- Bobby Lee Rodgers and The CodeTalkers are actually nothing like their band name. As you can see in the picture above, they dont talk in code. They talk with their eyes.
Bobby Lee Rodgers and The CodeTalkers don't just look good on stage, they look downright dapper.
The trio dresses in three-piece suits, with neckties expertly knotted. Two-thirds of The CodeTalkers have short hair an impressive percentage for a jam band. The frontman, Rodgers, talks with eloquence about both the roots of jazz and the trials of being a professional musician.
"Once, we got some fake blood and started acting like vampires on stage," Rodgers says. "We blew the sound guy's monitor with fake blood. He was mad as shit."
The CodeTalkers love what they do. They're never bored, since they use their downtime to write new music and conjure ideas to try and get away with on stage. They punctuate their shows with skits and whatever else they can think up en route to the venue.
Don't think that the shenanigans take away from their actual musicianship, though. Before leading The CodeTalkers, Rodgers spent five years as a professor at the Berklee College of Music in Boston.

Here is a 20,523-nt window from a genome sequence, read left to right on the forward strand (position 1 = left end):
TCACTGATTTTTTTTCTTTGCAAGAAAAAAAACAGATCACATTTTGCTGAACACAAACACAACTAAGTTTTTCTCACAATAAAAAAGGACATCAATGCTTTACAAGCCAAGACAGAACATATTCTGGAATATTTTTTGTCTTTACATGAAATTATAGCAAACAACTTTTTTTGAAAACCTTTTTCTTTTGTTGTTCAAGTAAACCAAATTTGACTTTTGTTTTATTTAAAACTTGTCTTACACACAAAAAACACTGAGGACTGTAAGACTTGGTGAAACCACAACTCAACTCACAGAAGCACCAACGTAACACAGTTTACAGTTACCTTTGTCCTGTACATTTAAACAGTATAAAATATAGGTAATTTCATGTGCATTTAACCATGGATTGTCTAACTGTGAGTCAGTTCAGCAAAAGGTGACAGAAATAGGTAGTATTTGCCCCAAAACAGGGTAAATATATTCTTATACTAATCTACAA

"I love education," he says. "I love to teach. But one day, I decided that I needed to get out there and do this now."
In 1999, Rodgers met up with legendary music surrealist Colonel Bruce Hampton, who provided guidance, another guitar and a bit of clout to get the band name out there.
"He helped us get through the doors and believe in the songs," Rodgers says.
Recently, Hampton stopped touring, to redirect the spotlight from him to the band.
The CodeTalkers' songs themselves don't rely on politics, girls or angst. When writing lyrics, Rodgers likes to keep it light and quirky. He's there to have fun, and wants to keep the songs in the same vein.
The hyper-enthusiastic professor in Rodgers comes out when he talks about making songs evolve through jamming.
"Jamming is an extension of the melody," he says. "We're talking about a topic. You need a reason to solo. Music is a language, and a lot of cats don't know that stuff."
Thus, The CodeTalkers don't make a set list, he says. Instead, they let the path of each concert shape itself on stage. The often-funky songs cross genres. They touch on electric blues, rock, a little pop and bluegrass, and have a bit of distortion from the Leslie speaker embedded in Rodgers' guitar. And, like any songs considered quality, they're rooted in jazz.
"I wanted to write music around the principles of jazz," Rodgers says. "We strive for that not that we're on that level. We just strive to be on that level."
The great thing about music, Rodgers says, is that you can always get better.
"When you're done," he says, "it's because you don't want to do it anymore."
That's something it's hard to imagine will ever happen to The CodeTalkers.
"One time," Rodgers says, laughing, "Tyler [Greenwell] chopped up his drum set with a sword!"
Bobby Lee Rodgers and The CodeTalkers
The Black Sheep,2106 E. Platte Ave.
Friday, April 20, 8 p.m.
Tickets: $10; visit ticketweb.com or call 866/468-7621 for more info.